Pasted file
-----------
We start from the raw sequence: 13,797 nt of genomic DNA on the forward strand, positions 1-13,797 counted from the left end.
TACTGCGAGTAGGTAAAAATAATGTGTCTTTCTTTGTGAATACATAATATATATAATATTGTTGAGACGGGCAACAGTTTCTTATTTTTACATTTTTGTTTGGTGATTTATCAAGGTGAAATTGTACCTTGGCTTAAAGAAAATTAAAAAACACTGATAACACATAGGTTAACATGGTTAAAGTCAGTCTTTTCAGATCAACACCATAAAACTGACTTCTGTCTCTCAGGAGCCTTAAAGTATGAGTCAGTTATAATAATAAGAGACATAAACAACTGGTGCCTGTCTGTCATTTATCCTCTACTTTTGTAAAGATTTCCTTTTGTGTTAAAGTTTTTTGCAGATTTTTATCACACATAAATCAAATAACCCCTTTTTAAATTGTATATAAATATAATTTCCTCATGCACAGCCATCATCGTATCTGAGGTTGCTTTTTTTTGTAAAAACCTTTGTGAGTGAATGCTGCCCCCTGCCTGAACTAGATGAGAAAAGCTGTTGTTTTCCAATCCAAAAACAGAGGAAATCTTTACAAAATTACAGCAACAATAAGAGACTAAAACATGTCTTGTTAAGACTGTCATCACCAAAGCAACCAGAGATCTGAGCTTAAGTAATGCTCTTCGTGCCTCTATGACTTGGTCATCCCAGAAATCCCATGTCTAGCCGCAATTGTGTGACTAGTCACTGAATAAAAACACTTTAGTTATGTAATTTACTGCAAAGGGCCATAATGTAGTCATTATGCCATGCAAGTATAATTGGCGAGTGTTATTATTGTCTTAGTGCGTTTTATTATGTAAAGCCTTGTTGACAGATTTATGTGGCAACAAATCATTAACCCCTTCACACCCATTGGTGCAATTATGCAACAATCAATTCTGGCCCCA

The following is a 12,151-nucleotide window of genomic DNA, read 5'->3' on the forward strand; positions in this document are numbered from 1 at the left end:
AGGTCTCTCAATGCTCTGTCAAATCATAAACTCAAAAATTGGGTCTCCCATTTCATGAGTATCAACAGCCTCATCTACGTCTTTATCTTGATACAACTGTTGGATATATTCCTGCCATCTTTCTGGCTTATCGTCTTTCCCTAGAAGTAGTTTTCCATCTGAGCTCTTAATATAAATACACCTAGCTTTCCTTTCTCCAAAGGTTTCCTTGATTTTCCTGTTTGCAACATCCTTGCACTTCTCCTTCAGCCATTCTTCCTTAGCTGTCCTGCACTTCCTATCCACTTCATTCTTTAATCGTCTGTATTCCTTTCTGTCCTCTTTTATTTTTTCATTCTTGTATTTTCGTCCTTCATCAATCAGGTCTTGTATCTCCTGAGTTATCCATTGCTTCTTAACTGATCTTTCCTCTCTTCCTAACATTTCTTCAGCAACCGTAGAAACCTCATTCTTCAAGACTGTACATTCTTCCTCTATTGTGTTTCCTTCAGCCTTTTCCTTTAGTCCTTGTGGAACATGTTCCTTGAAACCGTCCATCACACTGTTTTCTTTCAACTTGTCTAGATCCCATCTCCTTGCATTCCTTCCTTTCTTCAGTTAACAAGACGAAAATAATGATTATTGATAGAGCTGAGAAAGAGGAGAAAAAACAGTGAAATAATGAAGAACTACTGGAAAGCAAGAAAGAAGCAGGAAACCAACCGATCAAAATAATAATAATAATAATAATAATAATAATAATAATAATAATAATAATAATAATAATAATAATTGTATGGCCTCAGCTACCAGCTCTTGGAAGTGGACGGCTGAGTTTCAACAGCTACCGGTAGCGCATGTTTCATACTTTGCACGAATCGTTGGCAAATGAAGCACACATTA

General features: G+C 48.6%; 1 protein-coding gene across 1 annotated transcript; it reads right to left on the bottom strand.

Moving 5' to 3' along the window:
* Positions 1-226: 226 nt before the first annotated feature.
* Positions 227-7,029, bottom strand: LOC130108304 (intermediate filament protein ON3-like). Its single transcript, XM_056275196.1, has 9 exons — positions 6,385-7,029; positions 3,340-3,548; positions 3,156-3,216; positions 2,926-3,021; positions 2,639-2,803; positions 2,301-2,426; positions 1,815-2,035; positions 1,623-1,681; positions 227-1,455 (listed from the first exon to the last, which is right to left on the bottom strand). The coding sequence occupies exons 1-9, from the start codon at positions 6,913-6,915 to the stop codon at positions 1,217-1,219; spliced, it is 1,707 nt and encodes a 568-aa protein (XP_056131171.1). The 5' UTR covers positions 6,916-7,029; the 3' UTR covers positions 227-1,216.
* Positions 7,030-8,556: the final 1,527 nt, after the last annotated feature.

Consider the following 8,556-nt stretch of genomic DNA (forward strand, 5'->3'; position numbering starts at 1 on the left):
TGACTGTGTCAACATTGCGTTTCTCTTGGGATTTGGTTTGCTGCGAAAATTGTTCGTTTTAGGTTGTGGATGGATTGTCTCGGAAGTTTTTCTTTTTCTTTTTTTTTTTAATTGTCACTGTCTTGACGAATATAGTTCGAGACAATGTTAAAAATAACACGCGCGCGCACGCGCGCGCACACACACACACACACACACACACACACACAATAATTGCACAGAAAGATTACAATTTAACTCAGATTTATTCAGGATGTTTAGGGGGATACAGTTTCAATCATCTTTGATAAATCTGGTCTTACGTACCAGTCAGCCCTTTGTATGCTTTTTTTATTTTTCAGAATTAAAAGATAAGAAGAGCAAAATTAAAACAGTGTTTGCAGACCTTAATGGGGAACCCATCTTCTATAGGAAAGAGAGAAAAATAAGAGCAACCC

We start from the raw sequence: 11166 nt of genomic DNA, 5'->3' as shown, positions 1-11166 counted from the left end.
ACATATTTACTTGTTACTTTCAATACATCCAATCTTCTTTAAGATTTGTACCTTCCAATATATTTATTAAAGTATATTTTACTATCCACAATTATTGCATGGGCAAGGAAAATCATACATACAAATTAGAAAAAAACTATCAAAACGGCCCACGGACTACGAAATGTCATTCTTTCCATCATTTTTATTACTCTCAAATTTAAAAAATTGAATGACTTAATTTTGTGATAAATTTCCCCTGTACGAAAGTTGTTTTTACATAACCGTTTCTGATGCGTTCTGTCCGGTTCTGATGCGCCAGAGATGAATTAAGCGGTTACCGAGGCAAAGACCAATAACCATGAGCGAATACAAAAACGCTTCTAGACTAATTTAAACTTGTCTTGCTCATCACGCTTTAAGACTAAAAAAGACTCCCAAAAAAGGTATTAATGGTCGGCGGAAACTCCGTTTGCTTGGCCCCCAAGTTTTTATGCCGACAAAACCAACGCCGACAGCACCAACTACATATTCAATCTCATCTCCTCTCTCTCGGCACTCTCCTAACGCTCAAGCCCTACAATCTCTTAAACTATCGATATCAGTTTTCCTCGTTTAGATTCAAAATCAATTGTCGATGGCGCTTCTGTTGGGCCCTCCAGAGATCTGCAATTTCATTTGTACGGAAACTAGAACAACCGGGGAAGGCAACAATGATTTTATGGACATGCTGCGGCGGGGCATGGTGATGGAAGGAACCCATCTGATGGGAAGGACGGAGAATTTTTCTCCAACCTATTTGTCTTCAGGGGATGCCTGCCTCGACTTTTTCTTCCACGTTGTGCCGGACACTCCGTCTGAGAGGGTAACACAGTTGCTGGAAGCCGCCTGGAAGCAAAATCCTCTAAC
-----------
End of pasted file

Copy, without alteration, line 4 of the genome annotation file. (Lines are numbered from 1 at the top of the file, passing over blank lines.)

AGGTCTCTCAATGCTCTGTCAAATCATAAACTCAAAAATTGGGTCTCCCATTTCATGAGTATCAACAGCCTCATCTACGTCTTTATCTTGATACAACTGTTGGATATATTCCTGCCATCTTTCTGGCTTATCGTCTTTCCCTAGAAGTAGTTTTCCATCTGAGCTCTTAATATAAATACACCTAGCTTTCCTTTCTCCAAAGGTTTCCTTGATTTTCCTGTTTGCAACATCCTTGCACTTCTCCTTCAGCCATTCTTCCTTAGCTGTCCTGCACTTCCTATCCACTTCATTCTTTAATCGTCTGTATTCCTTTCTGTCCTCTTTTATTTTTTCATTCTTGTATTTTCGTCCTTCATCAATCAGGTCTTGTATCTCCTGAGTTATCCATTGCTTCTTAACTGATCTTTCCTCTCTTCCTAACATTTCTTCAGCAACCGTAGAAACCTCATTCTTCAAGACTGTACATTCTTCCTCTATTGTGTTTCCTTCAGCCTTTTCCTTTAGTCCTTGTGGAACATGTTCCTTGAAACCGTCCATCACACTGTTTTCTTTCAACTTGTCTAGATCCCATCTCCTTGCATTCCTTCCTTTCTTCAGTTAACAAGACGAAAATAATGATTATTGATAGAGCTGAGAAAGAGGAGAAAAAACAGTGAAATAATGAAGAACTACTGGAAAGCAAGAAAGAAGCAGGAAACCAACCGATCAAAATAATAATAATAATAATAATAATAATAATAATAATAATAATAATAATAATAATAATAATAATTGTATGGCCTCAGCTACCAGCTCTTGGAAGTGGACGGCTGAGTTTCAACAGCTACCGGTAGCGCATGTTTCATACTTTGCACGAATCGTTGGCAAATGAAGCACACATTA